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Why Fall is the Perfect Time to Visit Rome

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AFAR Ambassador and Passion Passport founder Zach Houghton is just back from a whirlwind European adventure, engineered by Lufthansa. The airline made his experience seamless from one capital city to the next. Here, he shares why fall is the sweetest season in Rome.

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When you think about a fall getaway, New England or Canada likely come to mind for their foliage. In Rome, those shades of red and ochre turn up most prominently on the facades of historic palazzi. Still, there are some deciduous trees amid the cypresses and umbrella pines—plus plenty more reasons to recommend Rome in autumn. You’ll see the Eternal City, as I did, in a whole new light. Here’s why.

1: The Weather. It’s no secret that Roman summers are sweat-filled affairs. When you couple the heat (temperatures often in the 90s Fahrenheit) with waiting in lines, navigating traffic, and the more limited use of air-conditioning, your experience can feel less and less like la dolce vita.

The fall ushers in a cooler period that’s perfect for travelers eager to be out and about in Rome: The mornings and evenings are brisk, but the daytime is warm enough for a pleasant passeggiata.

2: The Absent Crowds. With some of the world’s most significant archeological treasures, Rome deservedly draws a tremendous number of visitors, particularly in the summer months. In the fall, however, this number begins dropping noticeably.

 On a late September morning, I was able to walk into St. Peter’s Basilica half an hour after its 7am opening without standing in line. When I made my way up to the dome and lookout, there were barely any other visitors who climbed the hundreds of stairs to the top. And you can rest assured that the climb was more bearable in an autumnal climate.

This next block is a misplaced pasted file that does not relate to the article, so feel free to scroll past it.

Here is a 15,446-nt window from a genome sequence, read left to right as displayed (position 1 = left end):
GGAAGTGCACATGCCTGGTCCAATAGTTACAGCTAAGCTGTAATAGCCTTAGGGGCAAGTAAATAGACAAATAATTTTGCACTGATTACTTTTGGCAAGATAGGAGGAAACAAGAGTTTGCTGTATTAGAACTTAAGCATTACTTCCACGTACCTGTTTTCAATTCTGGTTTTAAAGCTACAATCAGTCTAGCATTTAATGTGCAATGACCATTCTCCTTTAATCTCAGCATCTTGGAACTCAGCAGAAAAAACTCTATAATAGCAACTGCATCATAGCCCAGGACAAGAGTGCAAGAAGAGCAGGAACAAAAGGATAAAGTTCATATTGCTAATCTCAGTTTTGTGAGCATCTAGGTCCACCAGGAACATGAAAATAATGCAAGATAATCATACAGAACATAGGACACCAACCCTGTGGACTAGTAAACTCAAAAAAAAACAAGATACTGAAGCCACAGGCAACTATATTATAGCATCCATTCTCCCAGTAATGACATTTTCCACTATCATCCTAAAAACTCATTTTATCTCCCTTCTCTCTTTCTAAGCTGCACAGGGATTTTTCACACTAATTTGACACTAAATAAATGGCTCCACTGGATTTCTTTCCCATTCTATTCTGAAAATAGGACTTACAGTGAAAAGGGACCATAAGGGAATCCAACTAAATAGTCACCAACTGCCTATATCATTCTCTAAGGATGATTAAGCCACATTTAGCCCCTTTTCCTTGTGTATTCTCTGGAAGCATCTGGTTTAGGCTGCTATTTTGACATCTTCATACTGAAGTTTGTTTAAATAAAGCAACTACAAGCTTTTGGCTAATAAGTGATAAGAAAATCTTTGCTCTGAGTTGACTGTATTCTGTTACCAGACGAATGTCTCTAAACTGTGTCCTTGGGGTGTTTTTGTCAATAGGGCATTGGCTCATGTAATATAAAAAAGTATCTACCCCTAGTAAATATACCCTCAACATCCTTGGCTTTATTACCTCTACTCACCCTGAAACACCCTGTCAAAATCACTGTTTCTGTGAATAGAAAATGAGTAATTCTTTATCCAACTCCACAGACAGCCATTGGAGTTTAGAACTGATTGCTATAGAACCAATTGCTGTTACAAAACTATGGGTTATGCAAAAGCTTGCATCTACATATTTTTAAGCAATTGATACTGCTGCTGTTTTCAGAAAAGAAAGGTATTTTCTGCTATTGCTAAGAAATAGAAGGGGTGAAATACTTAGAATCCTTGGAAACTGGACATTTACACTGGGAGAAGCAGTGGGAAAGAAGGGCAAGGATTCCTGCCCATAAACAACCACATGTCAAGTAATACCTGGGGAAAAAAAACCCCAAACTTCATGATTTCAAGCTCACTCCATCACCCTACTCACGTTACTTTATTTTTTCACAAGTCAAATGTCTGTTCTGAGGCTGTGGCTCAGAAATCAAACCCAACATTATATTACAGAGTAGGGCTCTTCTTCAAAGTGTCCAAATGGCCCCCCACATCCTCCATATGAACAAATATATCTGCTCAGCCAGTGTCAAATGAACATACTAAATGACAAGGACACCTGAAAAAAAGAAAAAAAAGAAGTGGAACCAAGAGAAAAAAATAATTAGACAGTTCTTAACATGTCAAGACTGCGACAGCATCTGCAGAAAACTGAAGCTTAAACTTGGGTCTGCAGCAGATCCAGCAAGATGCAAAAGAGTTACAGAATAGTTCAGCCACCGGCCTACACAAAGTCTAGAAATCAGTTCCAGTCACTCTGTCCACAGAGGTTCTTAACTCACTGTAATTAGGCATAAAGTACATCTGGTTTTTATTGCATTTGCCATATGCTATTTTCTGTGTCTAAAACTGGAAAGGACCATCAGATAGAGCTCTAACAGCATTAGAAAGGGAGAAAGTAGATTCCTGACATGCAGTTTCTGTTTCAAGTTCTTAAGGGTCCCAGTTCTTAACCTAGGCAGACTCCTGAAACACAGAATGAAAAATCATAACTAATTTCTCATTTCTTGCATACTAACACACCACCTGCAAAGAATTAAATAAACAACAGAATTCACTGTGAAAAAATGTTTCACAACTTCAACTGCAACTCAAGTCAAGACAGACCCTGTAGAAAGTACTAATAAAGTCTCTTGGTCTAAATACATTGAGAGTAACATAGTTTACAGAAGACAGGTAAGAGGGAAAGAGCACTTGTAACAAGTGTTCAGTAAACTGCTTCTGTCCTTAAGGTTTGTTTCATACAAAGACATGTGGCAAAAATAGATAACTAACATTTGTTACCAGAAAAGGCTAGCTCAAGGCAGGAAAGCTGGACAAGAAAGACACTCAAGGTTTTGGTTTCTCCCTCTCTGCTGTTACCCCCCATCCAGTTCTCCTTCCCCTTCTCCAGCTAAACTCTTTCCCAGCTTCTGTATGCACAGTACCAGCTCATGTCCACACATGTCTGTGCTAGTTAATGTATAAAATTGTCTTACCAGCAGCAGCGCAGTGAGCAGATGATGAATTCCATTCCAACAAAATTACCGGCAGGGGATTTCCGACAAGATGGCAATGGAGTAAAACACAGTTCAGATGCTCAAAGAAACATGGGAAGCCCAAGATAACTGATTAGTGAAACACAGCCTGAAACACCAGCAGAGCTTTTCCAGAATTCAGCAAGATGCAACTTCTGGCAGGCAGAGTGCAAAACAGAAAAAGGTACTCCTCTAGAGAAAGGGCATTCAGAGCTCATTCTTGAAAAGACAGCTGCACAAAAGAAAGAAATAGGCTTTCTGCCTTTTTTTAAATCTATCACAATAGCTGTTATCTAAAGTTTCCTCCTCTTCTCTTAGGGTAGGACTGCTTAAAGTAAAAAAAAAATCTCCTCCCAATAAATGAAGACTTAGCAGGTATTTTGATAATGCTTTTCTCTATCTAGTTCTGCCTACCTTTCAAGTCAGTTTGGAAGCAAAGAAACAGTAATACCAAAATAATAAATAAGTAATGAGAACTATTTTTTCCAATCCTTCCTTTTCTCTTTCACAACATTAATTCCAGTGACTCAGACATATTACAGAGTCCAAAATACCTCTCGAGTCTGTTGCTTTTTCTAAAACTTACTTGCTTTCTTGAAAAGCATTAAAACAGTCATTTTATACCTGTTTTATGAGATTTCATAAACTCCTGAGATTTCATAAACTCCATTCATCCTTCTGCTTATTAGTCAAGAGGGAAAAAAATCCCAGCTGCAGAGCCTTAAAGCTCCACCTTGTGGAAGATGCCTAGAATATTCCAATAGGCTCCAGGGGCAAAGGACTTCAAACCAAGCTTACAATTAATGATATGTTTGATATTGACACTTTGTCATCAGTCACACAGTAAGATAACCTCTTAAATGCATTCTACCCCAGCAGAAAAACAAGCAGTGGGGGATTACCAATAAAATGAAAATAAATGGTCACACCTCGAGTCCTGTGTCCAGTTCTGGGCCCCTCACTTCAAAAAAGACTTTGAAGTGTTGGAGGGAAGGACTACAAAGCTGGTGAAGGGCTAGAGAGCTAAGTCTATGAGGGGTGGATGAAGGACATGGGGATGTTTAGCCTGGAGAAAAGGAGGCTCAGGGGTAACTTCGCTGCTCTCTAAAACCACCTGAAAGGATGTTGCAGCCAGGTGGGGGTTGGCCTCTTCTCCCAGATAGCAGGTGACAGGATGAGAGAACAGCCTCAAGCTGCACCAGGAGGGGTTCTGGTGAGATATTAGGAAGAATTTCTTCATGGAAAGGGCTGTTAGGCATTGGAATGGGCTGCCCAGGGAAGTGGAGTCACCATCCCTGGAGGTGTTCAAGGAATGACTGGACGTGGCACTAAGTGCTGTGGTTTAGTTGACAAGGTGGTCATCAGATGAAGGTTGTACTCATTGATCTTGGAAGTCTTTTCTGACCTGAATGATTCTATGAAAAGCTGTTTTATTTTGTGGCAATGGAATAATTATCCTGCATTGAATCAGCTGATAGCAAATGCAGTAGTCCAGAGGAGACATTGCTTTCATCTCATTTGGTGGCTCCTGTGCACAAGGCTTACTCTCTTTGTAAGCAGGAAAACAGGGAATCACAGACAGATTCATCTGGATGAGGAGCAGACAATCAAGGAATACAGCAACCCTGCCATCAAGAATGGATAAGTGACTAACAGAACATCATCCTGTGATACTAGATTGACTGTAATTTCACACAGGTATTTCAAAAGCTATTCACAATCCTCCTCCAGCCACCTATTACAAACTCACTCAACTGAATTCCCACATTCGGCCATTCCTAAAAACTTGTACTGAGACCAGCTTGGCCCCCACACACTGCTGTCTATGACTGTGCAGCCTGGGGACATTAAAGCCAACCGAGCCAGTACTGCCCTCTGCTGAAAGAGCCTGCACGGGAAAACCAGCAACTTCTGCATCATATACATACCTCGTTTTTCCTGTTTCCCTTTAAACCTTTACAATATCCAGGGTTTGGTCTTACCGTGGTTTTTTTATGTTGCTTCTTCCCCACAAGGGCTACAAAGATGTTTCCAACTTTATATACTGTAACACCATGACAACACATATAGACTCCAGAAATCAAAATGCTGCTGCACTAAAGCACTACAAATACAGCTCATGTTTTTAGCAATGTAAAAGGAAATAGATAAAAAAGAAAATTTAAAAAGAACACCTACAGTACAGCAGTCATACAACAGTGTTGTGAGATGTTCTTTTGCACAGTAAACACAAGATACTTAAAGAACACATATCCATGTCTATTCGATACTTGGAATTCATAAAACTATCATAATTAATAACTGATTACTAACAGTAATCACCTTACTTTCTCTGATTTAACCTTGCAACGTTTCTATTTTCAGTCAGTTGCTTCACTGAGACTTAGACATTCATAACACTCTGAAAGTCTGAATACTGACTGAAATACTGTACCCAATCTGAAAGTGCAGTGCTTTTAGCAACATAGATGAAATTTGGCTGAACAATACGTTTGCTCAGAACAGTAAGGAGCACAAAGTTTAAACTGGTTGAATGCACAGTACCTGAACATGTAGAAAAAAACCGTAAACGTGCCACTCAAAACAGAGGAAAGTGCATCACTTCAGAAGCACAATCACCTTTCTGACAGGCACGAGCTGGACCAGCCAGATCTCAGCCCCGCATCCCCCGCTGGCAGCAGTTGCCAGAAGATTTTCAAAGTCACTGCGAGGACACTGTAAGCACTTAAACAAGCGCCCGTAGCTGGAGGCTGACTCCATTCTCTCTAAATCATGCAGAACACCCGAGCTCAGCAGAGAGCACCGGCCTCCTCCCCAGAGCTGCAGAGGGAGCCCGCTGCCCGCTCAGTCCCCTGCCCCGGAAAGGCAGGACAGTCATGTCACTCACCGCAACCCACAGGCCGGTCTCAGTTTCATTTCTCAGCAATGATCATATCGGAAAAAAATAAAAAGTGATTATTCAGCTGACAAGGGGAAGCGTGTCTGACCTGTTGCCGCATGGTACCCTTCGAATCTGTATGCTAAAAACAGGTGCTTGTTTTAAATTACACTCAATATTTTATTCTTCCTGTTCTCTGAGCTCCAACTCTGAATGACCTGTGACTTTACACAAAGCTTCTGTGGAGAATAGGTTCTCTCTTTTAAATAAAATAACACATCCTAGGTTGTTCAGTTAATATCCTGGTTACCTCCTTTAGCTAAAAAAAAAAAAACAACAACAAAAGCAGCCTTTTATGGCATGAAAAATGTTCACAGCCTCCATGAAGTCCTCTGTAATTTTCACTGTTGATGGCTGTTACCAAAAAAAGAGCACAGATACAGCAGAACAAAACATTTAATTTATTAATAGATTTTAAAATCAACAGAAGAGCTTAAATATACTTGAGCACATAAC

3: The Local Experience. When tourists overwhelm the city during the summer months, locals tend to retreat from main areas. By August, you’ll find most Romans have fled to the beach. In the fall, they return and reclaim the city, bringing a more authentic flavor and energy with them. I found it encourages a more symbiotic relationship between locals and travelers.

4: The Seasonal Specialties. Certain Roman specialties are available year round, like cacio e pepe and carbonara, a hearty dish suited to falling temperatures. But eating here is still largely rooted in what’s seasonal, and in fall, that includes chestnuts, cauliflower, potatoes, squash, eggplant, and figs. You can even get your pumpkin fix by way of ravioli.

For some taste testing, take a spin through a produce market like Testaccio or San Giovanni di Dio and visit the family-run Salmueria Roscioli. Also keep an eye on menus to see how restaurateurs—back from their August holidays—are creatively incorporating fall foods.

5: The Urban Outdoors. Fall is a prime time to explore Rome’s many outdoor green spaces and historic sites. In the city center, Villa Borghese and the Oppian Hill are scenic locations for a glimpse of the changing of the seasons. A bit further out of town, reachable by metro, the Parco degli Acquedotti is a sure bet for autumn hues with the striking backdrop of ancient aqueducts. You could even bring along a picnic lunch. It’s part of the Appian Way Regional Park, whose well-trod paving stones date back 2,000 years.

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